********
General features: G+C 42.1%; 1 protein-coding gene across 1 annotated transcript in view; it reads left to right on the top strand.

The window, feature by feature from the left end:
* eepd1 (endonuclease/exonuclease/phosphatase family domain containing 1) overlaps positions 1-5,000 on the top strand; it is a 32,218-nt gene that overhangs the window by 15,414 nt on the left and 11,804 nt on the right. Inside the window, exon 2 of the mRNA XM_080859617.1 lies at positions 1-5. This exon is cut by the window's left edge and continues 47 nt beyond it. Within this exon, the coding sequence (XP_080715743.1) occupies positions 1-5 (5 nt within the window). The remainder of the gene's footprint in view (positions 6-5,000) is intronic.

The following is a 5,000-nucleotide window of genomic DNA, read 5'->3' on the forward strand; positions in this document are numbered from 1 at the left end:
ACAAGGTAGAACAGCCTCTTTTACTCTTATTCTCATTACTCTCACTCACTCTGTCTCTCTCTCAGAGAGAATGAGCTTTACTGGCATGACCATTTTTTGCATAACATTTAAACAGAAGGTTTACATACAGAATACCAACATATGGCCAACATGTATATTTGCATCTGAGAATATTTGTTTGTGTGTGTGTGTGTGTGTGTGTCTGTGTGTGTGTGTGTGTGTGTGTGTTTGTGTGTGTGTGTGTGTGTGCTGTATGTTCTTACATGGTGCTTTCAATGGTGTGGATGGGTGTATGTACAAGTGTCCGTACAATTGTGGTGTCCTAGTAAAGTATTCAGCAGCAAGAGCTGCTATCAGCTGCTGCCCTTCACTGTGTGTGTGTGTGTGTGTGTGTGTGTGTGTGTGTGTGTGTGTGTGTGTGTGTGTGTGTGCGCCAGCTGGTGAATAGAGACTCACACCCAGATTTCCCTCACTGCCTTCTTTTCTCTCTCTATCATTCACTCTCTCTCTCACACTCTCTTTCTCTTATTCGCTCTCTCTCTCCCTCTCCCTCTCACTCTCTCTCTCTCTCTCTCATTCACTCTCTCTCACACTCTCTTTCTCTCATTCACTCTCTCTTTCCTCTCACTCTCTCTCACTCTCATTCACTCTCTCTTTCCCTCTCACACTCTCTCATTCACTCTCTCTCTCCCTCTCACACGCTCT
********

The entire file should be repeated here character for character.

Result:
General features: G+C 42.1%; 1 protein-coding gene across 1 annotated transcript in view; it reads left to right on the top strand.

The window, feature by feature from the left end:
* eepd1 (endonuclease/exonuclease/phosphatase family domain containing 1) overlaps positions 1-5,000 on the top strand; it is a 32,218-nt gene that overhangs the window by 15,414 nt on the left and 11,804 nt on the right. Inside the window, exon 2 of the mRNA XM_080859617.1 lies at positions 1-5. This exon is cut by the window's left edge and continues 47 nt beyond it. Within this exon, the coding sequence (XP_080715743.1) occupies positions 1-5 (5 nt within the window). The remainder of the gene's footprint in view (positions 6-5,000) is intronic.

The following is a 5,000-nucleotide window of genomic DNA, read 5'->3' on the forward strand; positions in this document are numbered from 1 at the left end:
ACAAGGTAGAACAGCCTCTTTTACTCTTATTCTCATTACTCTCACTCACTCTGTCTCTCTCTCAGAGAGAATGAGCTTTACTGGCATGACCATTTTTTGCATAACATTTAAACAGAAGGTTTACATACAGAATACCAACATATGGCCAACATGTATATTTGCATCTGAGAATATTTGTTTGTGTGTGTGTGTGTGTGTGTGTCTGTGTGTGTGTGTGTGTGTGTGTGTTTGTGTGTGTGTGTGTGTGTGCTGTATGTTCTTACATGGTGCTTTCAATGGTGTGGATGGGTGTATGTACAAGTGTCCGTACAATTGTGGTGTCCTAGTAAAGTATTCAGCAGCAAGAGCTGCTATCAGCTGCTGCCCTTCACTGTGTGTGTGTGTGTGTGTGTGTGTGTGTGTGTGTGTGTGTGTGTGTGTGTGTGTGTGTGCGCCAGCTGGTGAATAGAGACTCACACCCAGATTTCCCTCACTGCCTTCTTTTCTCTCTCTATCATTCACTCTCTCTCTCACACTCTCTTTCTCTTATTCGCTCTCTCTCTCCCTCTCCCTCTCACTCTCTCTCTCTCTCTCTCATTCACTCTCTCTCACACTCTCTTTCTCTCATTCACTCTCTCTTTCCTCTCACTCTCTCTCACTCTCATTCACTCTCTCTTTCCCTCTCACACTCTCTCATTCACTCTCTCTCTCCCTCTCACACGCTCT